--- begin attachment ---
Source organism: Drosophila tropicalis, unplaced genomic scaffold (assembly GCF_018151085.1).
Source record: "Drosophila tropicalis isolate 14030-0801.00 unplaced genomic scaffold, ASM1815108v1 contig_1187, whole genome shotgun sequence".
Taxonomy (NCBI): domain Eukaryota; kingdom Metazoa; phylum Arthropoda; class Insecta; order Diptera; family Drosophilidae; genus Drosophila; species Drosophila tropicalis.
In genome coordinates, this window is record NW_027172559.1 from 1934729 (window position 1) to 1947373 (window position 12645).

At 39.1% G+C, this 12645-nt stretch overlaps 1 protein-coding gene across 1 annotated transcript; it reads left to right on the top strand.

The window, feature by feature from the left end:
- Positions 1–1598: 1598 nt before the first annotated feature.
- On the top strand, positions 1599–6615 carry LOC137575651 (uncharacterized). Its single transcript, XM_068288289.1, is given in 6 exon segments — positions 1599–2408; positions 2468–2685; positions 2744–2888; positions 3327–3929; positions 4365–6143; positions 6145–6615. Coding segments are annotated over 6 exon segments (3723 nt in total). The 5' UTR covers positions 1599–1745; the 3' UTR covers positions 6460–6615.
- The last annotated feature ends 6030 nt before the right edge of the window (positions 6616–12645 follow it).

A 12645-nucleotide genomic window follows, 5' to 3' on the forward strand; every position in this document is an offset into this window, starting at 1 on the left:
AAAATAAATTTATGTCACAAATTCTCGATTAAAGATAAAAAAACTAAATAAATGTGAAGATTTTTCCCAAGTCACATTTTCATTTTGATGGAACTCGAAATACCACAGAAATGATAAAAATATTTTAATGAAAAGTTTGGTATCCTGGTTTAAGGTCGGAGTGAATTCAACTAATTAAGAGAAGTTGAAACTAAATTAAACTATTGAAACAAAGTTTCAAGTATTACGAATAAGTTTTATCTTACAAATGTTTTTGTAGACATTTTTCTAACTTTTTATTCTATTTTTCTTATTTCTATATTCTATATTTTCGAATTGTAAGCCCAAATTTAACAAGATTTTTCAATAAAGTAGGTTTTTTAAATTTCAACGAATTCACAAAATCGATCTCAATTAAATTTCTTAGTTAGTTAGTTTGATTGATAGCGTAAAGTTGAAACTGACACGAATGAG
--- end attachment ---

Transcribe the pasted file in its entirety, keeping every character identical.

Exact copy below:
Source organism: Drosophila tropicalis, unplaced genomic scaffold (assembly GCF_018151085.1).
Source record: "Drosophila tropicalis isolate 14030-0801.00 unplaced genomic scaffold, ASM1815108v1 contig_1187, whole genome shotgun sequence".
Taxonomy (NCBI): domain Eukaryota; kingdom Metazoa; phylum Arthropoda; class Insecta; order Diptera; family Drosophilidae; genus Drosophila; species Drosophila tropicalis.
In genome coordinates, this window is record NW_027172559.1 from 1934729 (window position 1) to 1947373 (window position 12645).

At 39.1% G+C, this 12645-nt stretch overlaps 1 protein-coding gene across 1 annotated transcript; it reads left to right on the top strand.

The window, feature by feature from the left end:
- Positions 1–1598: 1598 nt before the first annotated feature.
- On the top strand, positions 1599–6615 carry LOC137575651 (uncharacterized). Its single transcript, XM_068288289.1, is given in 6 exon segments — positions 1599–2408; positions 2468–2685; positions 2744–2888; positions 3327–3929; positions 4365–6143; positions 6145–6615. Coding segments are annotated over 6 exon segments (3723 nt in total). The 5' UTR covers positions 1599–1745; the 3' UTR covers positions 6460–6615.
- The last annotated feature ends 6030 nt before the right edge of the window (positions 6616–12645 follow it).

A 12645-nucleotide genomic window follows, 5' to 3' on the forward strand; every position in this document is an offset into this window, starting at 1 on the left:
AAAATAAATTTATGTCACAAATTCTCGATTAAAGATAAAAAAACTAAATAAATGTGAAGATTTTTCCCAAGTCACATTTTCATTTTGATGGAACTCGAAATACCACAGAAATGATAAAAATATTTTAATGAAAAGTTTGGTATCCTGGTTTAAGGTCGGAGTGAATTCAACTAATTAAGAGAAGTTGAAACTAAATTAAACTATTGAAACAAAGTTTCAAGTATTACGAATAAGTTTTATCTTACAAATGTTTTTGTAGACATTTTTCTAACTTTTTATTCTATTTTTCTTATTTCTATATTCTATATTTTCGAATTGTAAGCCCAAATTTAACAAGATTTTTCAATAAAGTAGGTTTTTTAAATTTCAACGAATTCACAAAATCGATCTCAATTAAATTTCTTAGTTAGTTAGTTTGATTGATAGCGTAAAGTTGAAACTGACACGAATGAG